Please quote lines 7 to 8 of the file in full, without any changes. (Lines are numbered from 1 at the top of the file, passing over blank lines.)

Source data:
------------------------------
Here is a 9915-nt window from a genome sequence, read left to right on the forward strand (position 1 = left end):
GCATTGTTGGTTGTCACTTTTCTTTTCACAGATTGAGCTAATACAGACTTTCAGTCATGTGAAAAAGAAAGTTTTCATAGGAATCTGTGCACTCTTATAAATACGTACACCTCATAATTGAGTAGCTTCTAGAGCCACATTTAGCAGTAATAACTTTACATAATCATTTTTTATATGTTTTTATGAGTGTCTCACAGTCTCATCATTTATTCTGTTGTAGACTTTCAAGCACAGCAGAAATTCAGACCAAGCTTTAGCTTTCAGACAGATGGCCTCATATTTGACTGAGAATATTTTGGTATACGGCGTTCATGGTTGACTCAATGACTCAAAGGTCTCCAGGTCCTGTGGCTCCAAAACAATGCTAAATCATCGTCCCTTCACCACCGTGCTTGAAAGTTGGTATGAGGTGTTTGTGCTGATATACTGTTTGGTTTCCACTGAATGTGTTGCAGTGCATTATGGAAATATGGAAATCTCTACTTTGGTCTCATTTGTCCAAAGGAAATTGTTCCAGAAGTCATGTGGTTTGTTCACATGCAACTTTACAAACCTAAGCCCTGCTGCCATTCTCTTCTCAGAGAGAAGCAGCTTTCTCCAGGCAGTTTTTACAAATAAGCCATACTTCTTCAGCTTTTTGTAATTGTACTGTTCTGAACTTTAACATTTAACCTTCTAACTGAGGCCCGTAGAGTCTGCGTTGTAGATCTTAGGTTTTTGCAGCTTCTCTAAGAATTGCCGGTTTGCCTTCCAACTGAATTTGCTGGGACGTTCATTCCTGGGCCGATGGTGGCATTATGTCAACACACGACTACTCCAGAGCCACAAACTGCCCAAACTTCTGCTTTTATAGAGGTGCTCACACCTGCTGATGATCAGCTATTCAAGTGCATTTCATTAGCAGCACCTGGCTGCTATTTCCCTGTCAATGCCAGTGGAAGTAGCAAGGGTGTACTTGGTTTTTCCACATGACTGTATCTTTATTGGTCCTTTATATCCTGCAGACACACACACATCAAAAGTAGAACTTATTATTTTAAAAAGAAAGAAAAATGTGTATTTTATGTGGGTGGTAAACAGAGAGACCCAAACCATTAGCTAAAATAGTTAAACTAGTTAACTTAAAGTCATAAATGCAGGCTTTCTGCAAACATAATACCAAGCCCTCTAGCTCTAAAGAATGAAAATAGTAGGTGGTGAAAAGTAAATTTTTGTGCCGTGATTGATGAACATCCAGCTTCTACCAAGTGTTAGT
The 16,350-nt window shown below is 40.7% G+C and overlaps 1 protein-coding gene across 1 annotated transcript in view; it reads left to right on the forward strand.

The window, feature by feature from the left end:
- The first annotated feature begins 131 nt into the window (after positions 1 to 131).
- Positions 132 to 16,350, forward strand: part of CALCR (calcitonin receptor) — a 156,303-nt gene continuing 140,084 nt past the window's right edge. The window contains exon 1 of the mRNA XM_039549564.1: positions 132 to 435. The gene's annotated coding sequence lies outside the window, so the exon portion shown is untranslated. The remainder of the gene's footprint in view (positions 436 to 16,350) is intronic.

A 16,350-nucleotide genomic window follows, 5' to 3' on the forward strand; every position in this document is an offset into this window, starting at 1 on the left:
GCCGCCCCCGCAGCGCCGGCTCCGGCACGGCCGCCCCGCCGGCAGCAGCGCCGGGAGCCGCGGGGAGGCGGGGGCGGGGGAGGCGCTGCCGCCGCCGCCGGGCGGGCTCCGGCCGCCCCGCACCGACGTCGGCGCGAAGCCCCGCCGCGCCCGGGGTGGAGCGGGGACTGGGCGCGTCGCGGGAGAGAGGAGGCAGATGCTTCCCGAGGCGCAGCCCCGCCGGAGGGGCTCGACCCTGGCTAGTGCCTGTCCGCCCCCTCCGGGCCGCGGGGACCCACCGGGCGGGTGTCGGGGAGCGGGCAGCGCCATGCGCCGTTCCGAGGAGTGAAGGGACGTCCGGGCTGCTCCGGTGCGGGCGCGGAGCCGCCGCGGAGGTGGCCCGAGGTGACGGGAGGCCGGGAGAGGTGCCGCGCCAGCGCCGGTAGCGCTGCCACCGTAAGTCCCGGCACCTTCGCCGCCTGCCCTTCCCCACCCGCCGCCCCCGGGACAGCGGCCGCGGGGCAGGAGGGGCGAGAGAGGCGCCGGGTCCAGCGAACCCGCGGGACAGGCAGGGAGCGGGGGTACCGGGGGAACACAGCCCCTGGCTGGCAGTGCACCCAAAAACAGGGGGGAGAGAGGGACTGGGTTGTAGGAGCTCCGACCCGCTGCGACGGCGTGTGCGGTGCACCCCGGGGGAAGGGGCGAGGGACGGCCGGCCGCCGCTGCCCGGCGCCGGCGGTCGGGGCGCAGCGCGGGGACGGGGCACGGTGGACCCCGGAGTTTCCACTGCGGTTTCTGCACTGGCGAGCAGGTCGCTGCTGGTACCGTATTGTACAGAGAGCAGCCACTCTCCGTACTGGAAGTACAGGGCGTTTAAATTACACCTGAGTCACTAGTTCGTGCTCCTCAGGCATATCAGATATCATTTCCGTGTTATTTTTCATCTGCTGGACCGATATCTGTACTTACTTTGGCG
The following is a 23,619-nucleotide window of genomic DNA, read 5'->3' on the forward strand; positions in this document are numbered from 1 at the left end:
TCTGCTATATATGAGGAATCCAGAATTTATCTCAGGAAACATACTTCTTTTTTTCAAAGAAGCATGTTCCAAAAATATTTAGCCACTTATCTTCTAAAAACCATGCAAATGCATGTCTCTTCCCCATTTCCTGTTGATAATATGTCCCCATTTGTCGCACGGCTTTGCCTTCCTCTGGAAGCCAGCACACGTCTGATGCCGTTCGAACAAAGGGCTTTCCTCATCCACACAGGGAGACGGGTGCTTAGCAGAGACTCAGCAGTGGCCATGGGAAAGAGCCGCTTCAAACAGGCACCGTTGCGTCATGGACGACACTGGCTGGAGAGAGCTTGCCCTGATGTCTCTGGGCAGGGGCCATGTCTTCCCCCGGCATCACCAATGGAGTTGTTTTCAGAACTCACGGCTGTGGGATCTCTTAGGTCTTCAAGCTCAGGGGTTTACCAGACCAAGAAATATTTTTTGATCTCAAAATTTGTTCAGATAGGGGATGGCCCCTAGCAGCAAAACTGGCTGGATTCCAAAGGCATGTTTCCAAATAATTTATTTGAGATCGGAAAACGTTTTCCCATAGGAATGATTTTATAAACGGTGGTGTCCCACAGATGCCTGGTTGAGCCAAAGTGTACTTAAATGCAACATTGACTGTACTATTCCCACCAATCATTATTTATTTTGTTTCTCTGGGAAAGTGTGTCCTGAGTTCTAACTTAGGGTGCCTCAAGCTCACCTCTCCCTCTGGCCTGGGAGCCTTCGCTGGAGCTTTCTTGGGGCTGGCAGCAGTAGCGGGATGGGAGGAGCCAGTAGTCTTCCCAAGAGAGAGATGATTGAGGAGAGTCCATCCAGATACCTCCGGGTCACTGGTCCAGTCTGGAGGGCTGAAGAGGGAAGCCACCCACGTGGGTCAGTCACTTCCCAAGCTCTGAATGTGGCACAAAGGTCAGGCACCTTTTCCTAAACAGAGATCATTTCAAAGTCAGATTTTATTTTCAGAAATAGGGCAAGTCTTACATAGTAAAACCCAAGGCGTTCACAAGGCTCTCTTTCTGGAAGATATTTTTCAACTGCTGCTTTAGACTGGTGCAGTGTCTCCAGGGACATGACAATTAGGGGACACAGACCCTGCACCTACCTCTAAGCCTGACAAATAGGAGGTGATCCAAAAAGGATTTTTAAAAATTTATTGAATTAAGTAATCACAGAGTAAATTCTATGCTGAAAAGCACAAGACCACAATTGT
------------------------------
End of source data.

A 16,350-nucleotide genomic window follows, 5' to 3' on the forward strand; every position in this document is an offset into this window, starting at 1 on the left:
GCCGCCCCCGCAGCGCCGGCTCCGGCACGGCCGCCCCGCCGGCAGCAGCGCCGGGAGCCGCGGGGAGGCGGGGGCGGGGGAGGCGCTGCCGCCGCCGCCGGGCGGGCTCCGGCCGCCCCGCACCGACGTCGGCGCGAAGCCCCGCCGCGCCCGGGGTGGAGCGGGGACTGGGCGCGTCGCGGGAGAGAGGAGGCAGATGCTTCCCGAGGCGCAGCCCCGCCGGAGGGGCTCGACCCTGGCTAGTGCCTGTCCGCCCCCTCCGGGCCGCGGGGACCCACCGGGCGGGTGTCGGGGAGCGGGCAGCGCCATGCGCCGTTCCGAGGAGTGAAGGGACGTCCGGGCTGCTCCGGTGCGGGCGCGGAGCCGCCGCGGAGGTGGCCCGAGGTGACGGGAGGCCGGGAGAGGTGCCGCGCCAGCGCCGGTAGCGCTGCCACCGTAAGTCCCGGCACCTTCGCCGCCTGCCCTTCCCCACCCGCCGCCCCCGGGACAGCGGCCGCGGGGCAGGAGGGGCGAGAGAGGCGCCGGGTCCAGCGAACCCGCGGGACAGGCAGGGAGCGGGGGTACCGGGGGAACACAGCCCCTGGCTGGCAGTGCACCCAAAAACAGGGGGGAGAGAGGGACTGGGTTGTAGGAGCTCCGACCCGCTGCGACGGCGTGTGCGGTGCACCCCGGGGGAAGGGGCGAGGGACGGCCGGCCGCCGCTGCCCGGCGCCGGCGGTCGGGGCGCAGCGCGGGGACGGGGCACGGTGGACCCCGGAGTTTCCACTGCGGTTTCTGCACTGGCGAGCAGGTCGCTGCTGGTACCGTATTGTACAGAGAGCAGCCACTCTCCGTACTGGAAGTACAGGGCGTTTAAATTACACCTGAGTCACTAGTTCGTGCTCCTCAGGCATATCAGATATCATTTCCGTGTTATTTTTCATCTGCTGGACCGATATCTGTACTTACTTTGGCG